In the event of a disagreement between family members or other caregivers concerning your wishes regarding life-sustaining treatment, or other issues in connection with your Advance Directive, the Bioethics Committee is available to hear such disputes. You may contact the vice-chair of the Bioethics Committee: Taylor Payne, at 928-348-3786.
You have the right to make decisions about your own medical treatment. These decisions become more difficult if, due to illness or a change in mental condition, you are unable to tell your doctor and loved ones what kind of health care treatments you want. That is why it is important for you to make your wishes known in advance.
Here is a brief description of each kind of directive:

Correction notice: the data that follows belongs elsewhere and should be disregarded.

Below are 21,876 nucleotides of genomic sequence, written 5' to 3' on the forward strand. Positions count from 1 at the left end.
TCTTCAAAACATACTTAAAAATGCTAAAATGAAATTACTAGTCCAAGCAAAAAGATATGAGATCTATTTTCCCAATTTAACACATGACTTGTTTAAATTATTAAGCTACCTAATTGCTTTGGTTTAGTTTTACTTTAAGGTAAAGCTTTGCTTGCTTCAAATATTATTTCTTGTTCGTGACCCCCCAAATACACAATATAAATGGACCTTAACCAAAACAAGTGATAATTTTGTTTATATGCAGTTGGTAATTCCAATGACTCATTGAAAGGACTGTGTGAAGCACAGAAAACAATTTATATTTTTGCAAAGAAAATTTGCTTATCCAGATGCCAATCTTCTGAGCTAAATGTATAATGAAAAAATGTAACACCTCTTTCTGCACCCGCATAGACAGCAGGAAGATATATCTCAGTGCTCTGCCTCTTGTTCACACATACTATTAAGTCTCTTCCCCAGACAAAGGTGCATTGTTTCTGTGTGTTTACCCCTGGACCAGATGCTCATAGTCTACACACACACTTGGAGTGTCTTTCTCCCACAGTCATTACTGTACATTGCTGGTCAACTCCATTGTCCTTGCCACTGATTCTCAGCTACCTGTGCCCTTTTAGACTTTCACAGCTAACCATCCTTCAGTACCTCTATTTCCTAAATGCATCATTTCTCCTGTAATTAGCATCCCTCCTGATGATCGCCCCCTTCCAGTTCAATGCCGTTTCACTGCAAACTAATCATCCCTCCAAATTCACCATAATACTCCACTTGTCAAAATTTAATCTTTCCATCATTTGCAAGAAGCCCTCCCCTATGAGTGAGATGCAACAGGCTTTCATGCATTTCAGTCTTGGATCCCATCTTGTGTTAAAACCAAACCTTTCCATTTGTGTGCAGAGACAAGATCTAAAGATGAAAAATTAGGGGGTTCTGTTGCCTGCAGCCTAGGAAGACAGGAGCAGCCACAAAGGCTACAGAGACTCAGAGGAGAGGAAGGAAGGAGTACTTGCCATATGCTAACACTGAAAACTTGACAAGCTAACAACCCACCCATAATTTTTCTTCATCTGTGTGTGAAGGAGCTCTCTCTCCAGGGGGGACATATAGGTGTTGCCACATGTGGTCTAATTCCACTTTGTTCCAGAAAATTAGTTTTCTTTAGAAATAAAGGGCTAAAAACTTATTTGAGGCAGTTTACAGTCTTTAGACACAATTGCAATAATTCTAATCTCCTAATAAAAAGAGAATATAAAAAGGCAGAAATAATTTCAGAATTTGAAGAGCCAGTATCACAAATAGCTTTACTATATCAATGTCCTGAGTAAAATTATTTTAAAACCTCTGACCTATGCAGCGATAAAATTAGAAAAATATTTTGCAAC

A set of instructions documenting your wishes about life-sustaining medical care. It is used if you become terminally ill, incapacitated, or unable to communicate or make decisions. A living will protects your rights to accept or refuse medical care and removes the burden for making decisions from your family, friends and medical professionals.
A person (agent) you appoint to make your medical decisions if you are unable to do so. Choose someone you know well and trust to represent your preferences. Be sure to discuss this with the person before naming them as your agent. Remember that an agent may have to use his/her judgment in the event of a medical decision for which your wishes aren't known.
For Health Care: A legal document that names your health care proxy. Once written, it should be signed, dated, witnessed, or notarized, copied and put into your medical record.
For Finances: You may also want to appoint someone to manage your financial affairs when you cannot. A durable power of attorney for finances is a separate legal document from the durable power of attorney for health care. You may choose the same person for both, or choose different people to represent you.